________________ CM . . . . Volume XX Number 1. . . .September 6, 2013


Dial M for Morna. (The Dead Kid Detective Agency).

Evan Munday.
Toronto, ON: ECW Press, 2013.
293 pp., trade pbk., $11.95.
ISBN 978-1-77041-073-2.

Grades 5-9 / Ages 10-14.

Review by Mary Thomas.

*** /4

Reviewed from Advance Reading Copy.



Her new history teacher, however, was another story. And though Mr. Martz had replaced Mr. Shea in job title, Ms. Fenstermacher seemed like she might one day replace Mr. Shea (if such a thing could be done) as the teacher who could be considered some sort of friend.

But October had been burned by pleasant teachers before; after all, the last one turned out to be homicidal, even threatening October with an antique bayonet. The trouble was, October couldn't help but find Ms Fenstermacher anything but... well... kind of awesome. Still, October couldn't shake the thought that some dark twist hid behind this awesomeness: there was a distinct possibility Ms. F. was a teen-detective-killing robot sent from the future only posing as a history teacher.

Okay, so it's a recognized fact that teachers, as a rule, are never going to win any Teen Choice Awards. But check this evidence: (a) Ms. Fenstermacher's hair was dyed nearly as black as October's, (b) she wore thick-framed glasses like she was Rivers Cuomo or Buddy Holly or someone, and (c) she referenced Battlestar Galactica in October's class three times in her first week of teaching.

In short, Ms. Fenstermacher certainly wasn't going to be mistaken for Mr. Santuzzi, October's less-than-awesome math teacher who ran classes like a boot camp, any time soon.


October Schwartz is a grade nine student at Sticksville High School and, with the help of five dead-in-mysterious-circumstances kids from different periods of the town's history, has already solved one violent mystery (as hinted at in the above excerpt). As a sort of a thank-you, she has promised to try to find out how each of the five came to die so young, thus allowing them to 'stop being ghostly corpses' (according to Dead Kid Rule #6, which is apparently that, if you don't know how you died, you can't rest easy). This book is the result of attempting to find who murdered Morna MacIsaac, one of the five, but, in the process, the six of them, one living and five dead, also unravel a present-day conspiracy.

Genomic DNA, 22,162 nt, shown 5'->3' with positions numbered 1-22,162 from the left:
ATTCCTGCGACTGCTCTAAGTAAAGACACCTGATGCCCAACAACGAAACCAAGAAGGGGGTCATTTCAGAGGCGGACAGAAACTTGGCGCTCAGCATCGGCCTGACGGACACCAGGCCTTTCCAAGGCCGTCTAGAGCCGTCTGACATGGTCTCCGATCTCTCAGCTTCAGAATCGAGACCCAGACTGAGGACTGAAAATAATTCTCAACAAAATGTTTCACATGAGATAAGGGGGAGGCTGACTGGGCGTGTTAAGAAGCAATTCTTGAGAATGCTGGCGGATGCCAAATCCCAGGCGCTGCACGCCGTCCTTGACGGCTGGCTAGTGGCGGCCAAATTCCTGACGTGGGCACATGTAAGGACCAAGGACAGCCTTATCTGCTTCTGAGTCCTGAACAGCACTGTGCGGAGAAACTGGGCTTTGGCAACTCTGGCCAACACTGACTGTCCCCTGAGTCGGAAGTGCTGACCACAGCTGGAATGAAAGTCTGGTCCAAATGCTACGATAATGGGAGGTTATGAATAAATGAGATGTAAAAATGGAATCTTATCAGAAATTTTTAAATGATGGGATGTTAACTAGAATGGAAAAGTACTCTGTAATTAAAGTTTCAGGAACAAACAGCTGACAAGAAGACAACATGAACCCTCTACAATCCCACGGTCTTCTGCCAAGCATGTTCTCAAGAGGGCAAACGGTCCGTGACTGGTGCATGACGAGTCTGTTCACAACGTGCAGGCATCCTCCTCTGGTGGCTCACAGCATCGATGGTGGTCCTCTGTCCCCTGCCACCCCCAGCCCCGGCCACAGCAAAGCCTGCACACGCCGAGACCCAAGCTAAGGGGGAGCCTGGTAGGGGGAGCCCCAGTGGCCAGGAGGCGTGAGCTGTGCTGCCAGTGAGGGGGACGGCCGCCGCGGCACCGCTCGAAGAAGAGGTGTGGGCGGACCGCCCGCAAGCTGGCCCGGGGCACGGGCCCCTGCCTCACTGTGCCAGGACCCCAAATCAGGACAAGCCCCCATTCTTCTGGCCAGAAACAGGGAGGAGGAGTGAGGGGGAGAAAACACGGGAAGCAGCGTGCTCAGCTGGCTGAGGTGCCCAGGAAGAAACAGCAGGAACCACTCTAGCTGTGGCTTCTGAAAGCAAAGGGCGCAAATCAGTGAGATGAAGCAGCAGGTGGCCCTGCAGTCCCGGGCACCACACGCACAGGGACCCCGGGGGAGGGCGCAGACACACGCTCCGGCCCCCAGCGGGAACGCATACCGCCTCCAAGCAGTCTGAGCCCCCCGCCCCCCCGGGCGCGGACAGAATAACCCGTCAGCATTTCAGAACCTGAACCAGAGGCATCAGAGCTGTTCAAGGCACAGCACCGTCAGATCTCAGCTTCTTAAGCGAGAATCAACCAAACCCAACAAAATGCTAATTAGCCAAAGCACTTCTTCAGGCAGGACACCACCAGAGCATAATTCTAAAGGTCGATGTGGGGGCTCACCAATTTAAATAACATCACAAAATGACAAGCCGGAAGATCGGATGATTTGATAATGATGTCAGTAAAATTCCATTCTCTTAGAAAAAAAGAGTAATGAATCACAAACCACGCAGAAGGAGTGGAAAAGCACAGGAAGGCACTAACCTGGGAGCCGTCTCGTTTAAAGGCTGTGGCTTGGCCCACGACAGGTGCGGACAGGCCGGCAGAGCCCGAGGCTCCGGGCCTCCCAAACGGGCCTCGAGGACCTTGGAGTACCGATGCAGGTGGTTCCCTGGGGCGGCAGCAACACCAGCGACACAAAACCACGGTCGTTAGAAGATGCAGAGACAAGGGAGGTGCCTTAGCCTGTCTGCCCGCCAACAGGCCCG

In addition to her five dead friends, October, nicknamed Zombie Tramp by her non-friends because of her penchant for black clothing, black eye-liner, and black hair, has two equally socially unacceptable friends: Yumi, a Canadian of Japanese extraction, and Stacey, a boy drummer in the grade nine band and someone who is well along the autistic spectrum. In addition, October's father teaches science at the school. These factors add up to several reasons for October's unpopularity, and when Yumi and Stacey get chosen -- by a teacher -- as the Grade-Nine hosts for the new noon-hour school radio slot over the head of the boyfriend of Miss Popularity Plus, it is not surprising that things go wrong.

      In fact, almost too many things go wrong. It is sometimes difficult to keep straight all the wiggles in the plot line. The other difficulty I had was that the story is told in two voices: October's racy, self-centred one, and the author's detached and somewhat annoyingly patronizing ('dear Reader') one. The two are differentiated visually by typeface and vocally by style so that it is not difficult to tell which is which, and it does allow the author a role as 'deus ex machina', as it were. But I didn't like his tone.

      Teens these days seem to be almost exclusively interested in ghouls, ghosts, vampires, and other such phenomena, and this book does feed into those interests. However, as ghosts go, these kids are really pretty normal. They have no substance, but they enjoy playing tricks on the living, joining in a skating party, playing crack the whip, and generally having a good time. The scary bits are not, in general, supernatural.

      There's a lot to like about this book. Raising the dead kids the first time was obviously an accident, but discovering the rules governing their raising and their limitations is fun for the reader as well as being imaginatively conceived. The idea of finding out how the five died, even if it is too late to see justice done, is an attractive one, and since Sticksville is a small town, there are descendants of the original inhabitants still around. The present-day mystery that is solved is not really resolved; there will no doubt be a crashing 'all is revealed' in the final book of the series. However enough of a conclusion is reached that the ending is reasonably satisfactory, and cliff-hangers are, of course, good for business!


Mary Thomas is a retired, sometime substitute, library technician in the Winnipeg School Division and finds that students are keener on the ghoulish trend in modern YA novels than she is. Luckily they are the intended audience!

To comment on this title or this review, send mail to cm@umanitoba.ca.

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